Currently no evidence supports pathogenic variants in exons
Currently, no evidence supports pathogenic variants in exons 20, 21, and 22, which are part of transcript isoform hCDKL5_5, or within exon 17, which is part of transcript isoform hCDKL5_2. The pathogenicity of variants in the 5′ untranslated region remain uncertain except for deletions extending to include exons 1 and 2. Deletions and truncating variants appear to nearly universally cause CDD. CDKL5 variants from individuals in the COEs are shown in Fig, on a schematic of the protein and on a three-dimensional model along with population variation.
Individuals with CDKL5 duplications show variable penetrance of macrocephaly and learning disability without epilepsy or magnetic resonance imaging abnormalities. Neighboring genes are rarely affected in these duplications. This contrasts with other genetic developmental encephalopathies for which duplications cause a different disease than deletions (e.g., MECP2 and FOXG1 disorders).28, 36, 37, 38, 39 More comprehensive phenome-genome studies of CDKL5 duplication are needed to determine if these duplications are clinically pathogenic.
Molecular studies in rodent models have identified several signaling pathways that are altered in CDD, including protein kinase B (AKT) and mechanistic target of rapamycin (mTOR), AKT and glycogen synthase kinase-3 beta (GSK-3b), and AACOCF3 receptor derived neurotropic factor and Ras-related C3 botulinum toxin substrate 1 (Rac1) and the netrin G1 ligand and postsynaptic density protein 95 interaction.23, 24, 26, 27, 40, 41 However, these rodent models demonstrate a behavioral phenotype but lack spontaneous seizure activity.41, 42, 43 Dendritic outgrowth and spine development are inconsistently altered in cellular CDD models. Mouse model data suggest that CDKL5 expression modulates postsynaptic localization and composition of N-methyl-D-aspartate receptors. CDKL5 influences MeCP2 activity, possibly explaining overlapping features of CDD with Rett syndrome, although the relevance of this in vitro data remains uncertain. Additional CDKL5 substrates include DNA methyltransferase 1, amphiphysin, netrin G1 ligand, histone deacetylase 4, microtubule associated protein 1S, rho guanine nucleotide exchange factor 2, and microtubule-associated protein RP-EB family member 2 (EB2).45, 46 A recent review summarized the molecular features of CDD.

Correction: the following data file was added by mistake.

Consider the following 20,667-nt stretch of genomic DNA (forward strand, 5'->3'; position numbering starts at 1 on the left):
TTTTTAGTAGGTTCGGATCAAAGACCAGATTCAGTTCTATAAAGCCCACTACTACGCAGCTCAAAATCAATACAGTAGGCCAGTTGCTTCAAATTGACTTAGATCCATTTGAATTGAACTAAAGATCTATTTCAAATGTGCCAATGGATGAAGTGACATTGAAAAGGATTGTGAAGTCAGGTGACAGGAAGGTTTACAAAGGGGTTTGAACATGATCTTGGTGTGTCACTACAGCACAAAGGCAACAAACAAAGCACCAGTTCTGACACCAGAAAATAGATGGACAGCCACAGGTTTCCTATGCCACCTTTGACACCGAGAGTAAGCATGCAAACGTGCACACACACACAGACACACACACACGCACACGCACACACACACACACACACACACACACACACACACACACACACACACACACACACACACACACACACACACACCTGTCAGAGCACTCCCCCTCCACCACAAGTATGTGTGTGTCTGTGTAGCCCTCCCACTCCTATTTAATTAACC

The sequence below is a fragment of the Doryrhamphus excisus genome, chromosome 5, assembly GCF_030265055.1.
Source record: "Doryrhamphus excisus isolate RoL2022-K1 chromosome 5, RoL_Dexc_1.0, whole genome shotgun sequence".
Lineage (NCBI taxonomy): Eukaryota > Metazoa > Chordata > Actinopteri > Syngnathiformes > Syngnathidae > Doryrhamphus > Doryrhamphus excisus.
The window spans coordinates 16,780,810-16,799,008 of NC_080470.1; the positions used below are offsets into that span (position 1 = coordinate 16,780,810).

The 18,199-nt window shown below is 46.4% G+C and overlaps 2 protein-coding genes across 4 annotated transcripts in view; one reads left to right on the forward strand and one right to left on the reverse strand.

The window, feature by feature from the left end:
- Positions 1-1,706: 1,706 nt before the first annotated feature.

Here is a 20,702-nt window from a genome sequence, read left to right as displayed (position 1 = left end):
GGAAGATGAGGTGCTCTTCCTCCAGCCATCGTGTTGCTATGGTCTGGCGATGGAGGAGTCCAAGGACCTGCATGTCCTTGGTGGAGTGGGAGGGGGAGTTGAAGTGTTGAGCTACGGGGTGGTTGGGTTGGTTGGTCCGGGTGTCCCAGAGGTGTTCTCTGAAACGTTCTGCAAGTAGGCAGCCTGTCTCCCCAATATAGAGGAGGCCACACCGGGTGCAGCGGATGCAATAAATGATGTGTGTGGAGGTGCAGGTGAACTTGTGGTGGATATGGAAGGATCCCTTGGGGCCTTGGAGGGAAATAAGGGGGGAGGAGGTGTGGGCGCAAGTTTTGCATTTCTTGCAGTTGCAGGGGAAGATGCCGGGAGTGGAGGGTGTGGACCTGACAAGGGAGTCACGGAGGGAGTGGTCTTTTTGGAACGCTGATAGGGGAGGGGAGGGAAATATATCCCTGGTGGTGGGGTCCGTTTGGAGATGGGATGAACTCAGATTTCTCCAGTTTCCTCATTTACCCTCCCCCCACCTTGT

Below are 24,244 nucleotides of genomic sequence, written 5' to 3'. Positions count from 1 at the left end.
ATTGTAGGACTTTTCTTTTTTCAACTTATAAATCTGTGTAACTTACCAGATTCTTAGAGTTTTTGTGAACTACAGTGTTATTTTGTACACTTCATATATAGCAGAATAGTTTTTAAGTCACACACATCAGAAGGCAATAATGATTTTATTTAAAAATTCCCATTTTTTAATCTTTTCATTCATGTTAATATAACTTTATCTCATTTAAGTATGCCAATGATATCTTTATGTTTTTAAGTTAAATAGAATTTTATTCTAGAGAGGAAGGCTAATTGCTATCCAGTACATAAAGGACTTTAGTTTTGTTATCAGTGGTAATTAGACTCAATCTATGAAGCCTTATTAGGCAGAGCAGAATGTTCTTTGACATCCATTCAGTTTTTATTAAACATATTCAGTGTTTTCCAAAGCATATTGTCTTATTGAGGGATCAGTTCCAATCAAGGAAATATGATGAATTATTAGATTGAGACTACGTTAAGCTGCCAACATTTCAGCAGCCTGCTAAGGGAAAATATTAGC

Epilepsy and treatment Refractory epilepsy severely impacts quality of life and neurodevelopment.14, 34 Median age of epilepsy onset is six weeks with 90% onset by three months.13, 14 Eighty percent of children with CDD have daily seizures and 20% have weekly to monthly seizures. Less than half (43.6%) of caregivers reported >2 month of sustained seizure freedom.14, 34 Among individuals with more than two months of seizure freedom (N = 71 of 163 families reporting information on seizure freedom), in three quarters of families able to provide additional information this honeymoon period had a median duration of six months (range 2.5 months to six years) and median onset of two years. In the COE cohort, 9% of families reported a seizure-free period of one to three months, 12% three to six months, 11% six to 12 months, and 13% >12 months. This honeymoon period typically occurs in the first two years of life, although some have seizure-free periods later in childhood or into their teenage years (Olson et al., unpublished data, 2018). Three proposed epilepsy stages in CDD include (1) early onset, at times pharmacoresponsive, (2) epileptic encephalopathy, and (3) refractory multifocal and myoclonic epilepsy. Infantile spasms are the initial seizure type in 23% and present at any point in 81% of individuals with CDD (Olson et al., unpublished data, 2018). Evolving epilepsy tends to be generalized or mixed focal and generalized with spasms, tonic, and tonic-clonic seizures most common (Olson et al., unpublished data, 2018). Complex seizure semiology with multiple phases per seizure is common (56%) (Olson et al., unpublished data, 2018), including a novel seizure pattern: hypermotor-tonic-spasms sequence.16, 50, 51, 52, 53 Autonomic changes can be seen intermixed with any of these seizure types, including pupillary dilatation, facial flushing, irregular respirations, apneas, or hyperventilation (Olson et al., unpublished data, 2018). Although for many individuals refractory epilepsy continues long term, our experience suggests that rare individuals outgrow their epilepsy in childhood and one individual did not have epilepsy onset until age nine years (de novo c.1675C>T; p.Arg559Ter) (Olson et al., unpublished data, 2018).